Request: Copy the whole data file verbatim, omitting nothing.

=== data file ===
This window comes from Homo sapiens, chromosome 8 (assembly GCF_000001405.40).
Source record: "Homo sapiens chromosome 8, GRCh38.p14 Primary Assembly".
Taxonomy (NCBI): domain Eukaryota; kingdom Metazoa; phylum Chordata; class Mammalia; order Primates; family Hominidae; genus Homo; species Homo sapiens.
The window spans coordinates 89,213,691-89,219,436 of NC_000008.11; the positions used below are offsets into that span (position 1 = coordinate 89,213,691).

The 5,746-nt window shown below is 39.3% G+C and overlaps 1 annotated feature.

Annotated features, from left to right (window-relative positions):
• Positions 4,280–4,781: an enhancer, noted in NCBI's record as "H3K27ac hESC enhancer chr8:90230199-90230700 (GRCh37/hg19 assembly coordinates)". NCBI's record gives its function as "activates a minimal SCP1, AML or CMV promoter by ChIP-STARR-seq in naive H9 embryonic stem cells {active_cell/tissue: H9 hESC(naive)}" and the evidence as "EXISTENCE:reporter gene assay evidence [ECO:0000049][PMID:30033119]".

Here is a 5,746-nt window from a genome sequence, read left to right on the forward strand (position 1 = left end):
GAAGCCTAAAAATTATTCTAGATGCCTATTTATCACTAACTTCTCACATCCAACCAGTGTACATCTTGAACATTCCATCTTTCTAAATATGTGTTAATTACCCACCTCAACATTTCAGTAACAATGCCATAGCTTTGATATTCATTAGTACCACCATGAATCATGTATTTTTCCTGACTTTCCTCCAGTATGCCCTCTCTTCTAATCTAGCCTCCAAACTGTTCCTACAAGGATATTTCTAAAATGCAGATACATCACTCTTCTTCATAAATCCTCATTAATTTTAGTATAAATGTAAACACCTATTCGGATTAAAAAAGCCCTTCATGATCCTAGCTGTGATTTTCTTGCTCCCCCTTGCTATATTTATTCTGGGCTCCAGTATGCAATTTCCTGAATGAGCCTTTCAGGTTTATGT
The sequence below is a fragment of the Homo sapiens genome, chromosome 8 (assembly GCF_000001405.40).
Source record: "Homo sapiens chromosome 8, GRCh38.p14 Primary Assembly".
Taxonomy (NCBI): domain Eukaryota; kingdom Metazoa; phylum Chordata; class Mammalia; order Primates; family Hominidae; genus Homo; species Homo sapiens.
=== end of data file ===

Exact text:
This window comes from Homo sapiens, chromosome 8 (assembly GCF_000001405.40).
Source record: "Homo sapiens chromosome 8, GRCh38.p14 Primary Assembly".
Taxonomy (NCBI): domain Eukaryota; kingdom Metazoa; phylum Chordata; class Mammalia; order Primates; family Hominidae; genus Homo; species Homo sapiens.
The window spans coordinates 89,213,691-89,219,436 of NC_000008.11; the positions used below are offsets into that span (position 1 = coordinate 89,213,691).

The 5,746-nt window shown below is 39.3% G+C and overlaps 1 annotated feature.

Annotated features, from left to right (window-relative positions):
• Positions 4,280–4,781: an enhancer, noted in NCBI's record as "H3K27ac hESC enhancer chr8:90230199-90230700 (GRCh37/hg19 assembly coordinates)". NCBI's record gives its function as "activates a minimal SCP1, AML or CMV promoter by ChIP-STARR-seq in naive H9 embryonic stem cells {active_cell/tissue: H9 hESC(naive)}" and the evidence as "EXISTENCE:reporter gene assay evidence [ECO:0000049][PMID:30033119]".

Here is a 5,746-nt window from a genome sequence, read left to right on the forward strand (position 1 = left end):
GAAGCCTAAAAATTATTCTAGATGCCTATTTATCACTAACTTCTCACATCCAACCAGTGTACATCTTGAACATTCCATCTTTCTAAATATGTGTTAATTACCCACCTCAACATTTCAGTAACAATGCCATAGCTTTGATATTCATTAGTACCACCATGAATCATGTATTTTTCCTGACTTTCCTCCAGTATGCCCTCTCTTCTAATCTAGCCTCCAAACTGTTCCTACAAGGATATTTCTAAAATGCAGATACATCACTCTTCTTCATAAATCCTCATTAATTTTAGTATAAATGTAAACACCTATTCGGATTAAAAAAGCCCTTCATGATCCTAGCTGTGATTTTCTTGCTCCCCCTTGCTATATTTATTCTGGGCTCCAGTATGCAATTTCCTGAATGAGCCTTTCAGGTTTATGT
The sequence below is a fragment of the Homo sapiens genome, chromosome 8 (assembly GCF_000001405.40).
Source record: "Homo sapiens chromosome 8, GRCh38.p14 Primary Assembly".
Taxonomy (NCBI): domain Eukaryota; kingdom Metazoa; phylum Chordata; class Mammalia; order Primates; family Hominidae; genus Homo; species Homo sapiens.